Expected long int got int
0 errors, 4 warnings

[snip]

<OT group="c.l.c">

One thing I observed a long time ago is that lcc-win32 sometimes
produces warnings for operations on signed types but not for the
same operations on unsigned types.

*long -*int ==diagnostic
*unsigned long -*unsigned int ==no diagnostic

The same seems to be true for printf() arguments as well,

long l; unsigned long ul;
printf("%li\n", l * 10); ==diagnostic
printf("%lu\n", lu * 10); ==no diagnostic
/*** begin lcctest.c ***/

#include <stdio.h>

volatile void *foo;

int main(void)
{
long l = 100;
unsigned long ul = 100;

int *pi = &l; /* line 12: produces diagnostic */
unsigned int *pui = &ul; /* line 13: no diagnostic */

/* prevent prev. two statements from being optimized away */
foo = pi; foo = pui;

printf(" l * 10: %li\n", l * 10);
printf(" ul * 10: %lu\n", ul * 10);

return 0;
}

/*** end lcctest.c ***/

$ wine lcc -ansic -A -O lcctest.c
Warning z:\src\clc\lcctest.c: 12 assignment of pointer to long int to
pointer to int
Warning z:\src\clc\lcctest.c: 18 printf argument mismatch for format i.
Expected long int got int
0 errors, 2 warnings

</OT>
Um... wouldn't line 13 be a constraint violation and every
conforming compiler is *required* to issue a diagnostic even
when not at the highest warning level? (even warning about
line 12 is not issued without "-A".)

I have extended your test with some suspicious pointer
assignments involving 'char' and no diagnostic is issued for
those either, even at the highest warning level.

Gcc warns about lines 12, 13, 14, and 15.

Which of those are really required by the standard?
Modified test and compiler output follows.

/*** begin lcctest.c (modified by jss) ***/

#include <stdio.h>

volatile void *foo;

int main(void)
{
long l = 100;
unsigned long ul = 100;
char c = 1;

int *pi = &l; /* line 12 */
unsigned int *pui = &ul; /* line 13 */
signed char *psc = &c; /* line 14 */
unsigned char *puc = &c; /* line 15 */

/* prevent prev. two statements from being optimized away */
foo = pi; foo = pui; foo = psc; foo = puc;

printf(" l * 10: %li\n", l * 10);
printf(" ul * 10: %lu\n", ul * 10);

return 0;
}

/*** end lcctest.c ***/

lcc output:

$ wine lcc -ansic -A -O lcctest.c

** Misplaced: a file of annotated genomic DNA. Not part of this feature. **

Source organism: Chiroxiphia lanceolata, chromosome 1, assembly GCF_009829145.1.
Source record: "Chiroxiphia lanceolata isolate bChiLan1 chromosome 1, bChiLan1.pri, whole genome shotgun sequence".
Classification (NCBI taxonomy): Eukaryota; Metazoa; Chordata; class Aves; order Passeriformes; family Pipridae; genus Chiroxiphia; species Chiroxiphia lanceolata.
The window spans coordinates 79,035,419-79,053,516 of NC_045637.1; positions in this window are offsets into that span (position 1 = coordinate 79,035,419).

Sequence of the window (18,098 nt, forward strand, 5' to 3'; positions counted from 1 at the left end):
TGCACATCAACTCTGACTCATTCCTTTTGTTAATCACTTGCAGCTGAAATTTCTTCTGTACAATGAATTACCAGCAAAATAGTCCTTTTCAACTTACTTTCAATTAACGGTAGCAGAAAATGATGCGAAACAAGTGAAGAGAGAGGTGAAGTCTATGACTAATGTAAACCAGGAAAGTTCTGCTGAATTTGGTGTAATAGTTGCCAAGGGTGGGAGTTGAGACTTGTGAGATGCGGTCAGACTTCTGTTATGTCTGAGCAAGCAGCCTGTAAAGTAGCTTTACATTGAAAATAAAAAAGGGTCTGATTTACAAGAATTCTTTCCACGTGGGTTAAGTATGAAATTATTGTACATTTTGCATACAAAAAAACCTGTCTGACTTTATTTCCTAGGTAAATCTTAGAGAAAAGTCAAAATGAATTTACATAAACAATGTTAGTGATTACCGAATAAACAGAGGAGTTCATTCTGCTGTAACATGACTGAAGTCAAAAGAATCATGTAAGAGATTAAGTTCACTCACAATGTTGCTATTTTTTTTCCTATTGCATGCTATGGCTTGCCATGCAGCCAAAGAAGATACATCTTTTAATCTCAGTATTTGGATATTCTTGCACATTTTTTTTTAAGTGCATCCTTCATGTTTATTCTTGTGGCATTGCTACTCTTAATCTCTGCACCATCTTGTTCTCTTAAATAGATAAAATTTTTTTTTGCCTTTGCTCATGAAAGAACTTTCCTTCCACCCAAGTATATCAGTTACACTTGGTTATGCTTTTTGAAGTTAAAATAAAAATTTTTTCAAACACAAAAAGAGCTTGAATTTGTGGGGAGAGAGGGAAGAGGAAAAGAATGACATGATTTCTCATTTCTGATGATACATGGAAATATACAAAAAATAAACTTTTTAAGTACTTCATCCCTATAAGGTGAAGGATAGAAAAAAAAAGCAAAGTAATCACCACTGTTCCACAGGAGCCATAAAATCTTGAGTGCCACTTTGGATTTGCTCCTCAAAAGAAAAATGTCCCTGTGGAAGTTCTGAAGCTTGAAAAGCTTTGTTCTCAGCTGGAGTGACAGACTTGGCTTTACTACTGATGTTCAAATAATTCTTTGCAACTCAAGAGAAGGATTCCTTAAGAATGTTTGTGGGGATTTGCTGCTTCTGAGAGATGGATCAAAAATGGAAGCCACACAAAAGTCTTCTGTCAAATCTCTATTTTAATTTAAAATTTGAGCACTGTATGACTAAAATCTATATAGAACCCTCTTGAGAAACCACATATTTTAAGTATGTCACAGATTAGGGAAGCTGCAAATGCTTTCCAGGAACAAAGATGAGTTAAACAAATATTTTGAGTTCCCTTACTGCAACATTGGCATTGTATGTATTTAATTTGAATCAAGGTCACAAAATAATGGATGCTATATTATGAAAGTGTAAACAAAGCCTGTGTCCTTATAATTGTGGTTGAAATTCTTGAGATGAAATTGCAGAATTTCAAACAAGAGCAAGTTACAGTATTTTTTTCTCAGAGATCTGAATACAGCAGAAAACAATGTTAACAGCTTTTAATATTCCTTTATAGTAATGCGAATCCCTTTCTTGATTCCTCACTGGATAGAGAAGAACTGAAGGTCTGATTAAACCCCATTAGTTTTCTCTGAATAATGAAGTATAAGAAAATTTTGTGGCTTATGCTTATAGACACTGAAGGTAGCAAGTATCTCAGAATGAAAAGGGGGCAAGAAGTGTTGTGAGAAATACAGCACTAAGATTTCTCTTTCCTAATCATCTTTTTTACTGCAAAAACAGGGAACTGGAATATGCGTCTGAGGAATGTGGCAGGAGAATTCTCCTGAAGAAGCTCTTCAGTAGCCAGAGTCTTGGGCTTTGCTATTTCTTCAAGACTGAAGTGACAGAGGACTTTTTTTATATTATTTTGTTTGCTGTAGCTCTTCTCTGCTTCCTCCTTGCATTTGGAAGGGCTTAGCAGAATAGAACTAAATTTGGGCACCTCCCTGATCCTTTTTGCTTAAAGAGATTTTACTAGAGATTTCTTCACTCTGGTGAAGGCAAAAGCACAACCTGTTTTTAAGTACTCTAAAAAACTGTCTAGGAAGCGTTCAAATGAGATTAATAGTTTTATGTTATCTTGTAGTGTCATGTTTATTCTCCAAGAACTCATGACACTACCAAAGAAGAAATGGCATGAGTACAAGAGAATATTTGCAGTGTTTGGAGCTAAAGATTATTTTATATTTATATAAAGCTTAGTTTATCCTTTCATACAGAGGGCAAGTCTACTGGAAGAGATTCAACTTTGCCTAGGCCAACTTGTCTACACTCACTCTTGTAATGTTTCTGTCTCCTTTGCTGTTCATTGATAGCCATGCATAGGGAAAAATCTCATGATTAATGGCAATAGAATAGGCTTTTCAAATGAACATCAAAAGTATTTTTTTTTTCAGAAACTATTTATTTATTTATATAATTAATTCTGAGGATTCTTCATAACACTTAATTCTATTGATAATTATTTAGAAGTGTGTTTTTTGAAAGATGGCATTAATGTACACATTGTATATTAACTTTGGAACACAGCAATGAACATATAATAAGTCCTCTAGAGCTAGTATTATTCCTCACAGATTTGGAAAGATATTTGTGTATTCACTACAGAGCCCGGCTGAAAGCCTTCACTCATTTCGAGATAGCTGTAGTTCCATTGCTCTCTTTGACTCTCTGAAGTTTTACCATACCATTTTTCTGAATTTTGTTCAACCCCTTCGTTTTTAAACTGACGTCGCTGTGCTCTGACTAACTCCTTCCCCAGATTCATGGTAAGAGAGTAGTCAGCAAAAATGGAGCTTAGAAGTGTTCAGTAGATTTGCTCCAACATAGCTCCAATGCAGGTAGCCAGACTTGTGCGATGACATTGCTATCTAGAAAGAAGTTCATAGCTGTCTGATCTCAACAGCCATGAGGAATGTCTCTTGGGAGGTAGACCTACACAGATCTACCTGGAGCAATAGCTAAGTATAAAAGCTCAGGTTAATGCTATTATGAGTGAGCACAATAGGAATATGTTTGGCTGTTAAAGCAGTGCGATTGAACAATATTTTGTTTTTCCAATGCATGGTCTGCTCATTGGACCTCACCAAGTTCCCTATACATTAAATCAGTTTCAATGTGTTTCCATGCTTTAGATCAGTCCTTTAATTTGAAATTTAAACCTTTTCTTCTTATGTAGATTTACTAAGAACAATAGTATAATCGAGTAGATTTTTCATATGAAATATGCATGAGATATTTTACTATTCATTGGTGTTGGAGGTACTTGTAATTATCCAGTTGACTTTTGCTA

Warning z:\home\jss\src\clc\lcctest.c: 14 assignment of pointer to long int
to pointer to int
Warning z:\home\jss\src\clc\lcctest.c: 22 printf argument mismatch for
format i. Expected long int got int
0 errors, 2 warnings

gcc output:

$ gcc-4.2 -Wall -W -ansi -pedantic -O2 -c lcctest.c
lcctest.c: In function 'main':
lcctest.c:13: warning: initialization from incompatible pointer type
lcctest.c:14: warning: initialization from incompatible pointer type
lcctest.c:15: warning: pointer targets in initialization differ in
signedness
lcctest.c:16: warning: pointer targets in initialization differ in
signedness
--
John J. Smith
(Just Curious)
Sep 28 '07 #68
John J. Smith wrote:
>
gcc output:

$ gcc-4.2 -Wall -W -ansi -pedantic -O2 -c lcctest.c
lcctest.c: In function 'main':
lcctest.c:13: warning: initialization from incompatible pointer type
lcctest.c:14: warning: initialization from incompatible pointer type
lcctest.c:15: warning: pointer targets in initialization differ in
signedness
lcctest.c:16: warning: pointer targets in initialization differ in
signedness

MSVC++ says:
------------------------------------------------
twarn1.c(11) : warning C4057: 'initializing' : 'int *' differs in
indirection to slightly
different base types from 'long *'
twarn1.c(12) : warning C4057: 'initializing' : 'unsigned int *' differs
in indirection to
slightly different base types from 'unsigned long *'
twarn1.c(14) : warning C4057: 'initializing' : 'unsigned char *' differs
in indirection to
slightly different base types from 'char *'
-----------------------------------------------
only at the highest warning level (-W4)

At the default level absolutely NO warnings are issued.

I am ready to change the compiler if any contradiction
to the standard is detected. I do not see here why a
warning is mandatory however.

jacob
Sep 28 '07 #69
In article <46****************@news.xs4all.nl>, Richard Bos
<rl*@hoekstra-uitgeverij.nlwrites
>Chris Hills <ch***@phaedsys.orgwrote:
>In article <_b******************************@bt.com>, Richard Heathfield
<rj*@see.sig.invalidwrites
>Joachim Schmitz said:

And believe it or nor, the UK is part of Europe, it is not a continent of
it's own and is even a member in the EU (still)

I'm glad you think so. Just so long as Europe stays on its side of the
water, you can think what you like. :-)

The sooner we get the Euro and fully integrated with Europe the better.

One one condition: that you get out of the United States of America.
Absolutely!.... I couldn't agree more . Though the US can keep Blair
--
\/\/\/\/\/\/\/\/\/\/\/\/\/\/\/\/\/\/\/\/\/\/\/\/\
\/\/\/\/\ Chris Hills Staffs England /\/\/\/\/
/\/\/ ch***@phaedsys.org www.phaedsys.org \/\/\
\/\/\/\/\/\/\/\/\/\/\/\/\/\/\/\/\/\/\/\/\/\/\/\/\/\/

Sep 28 '07 #70
Eric Sosman wrote:
[...]
There is no ambiguity. The committee reviewed the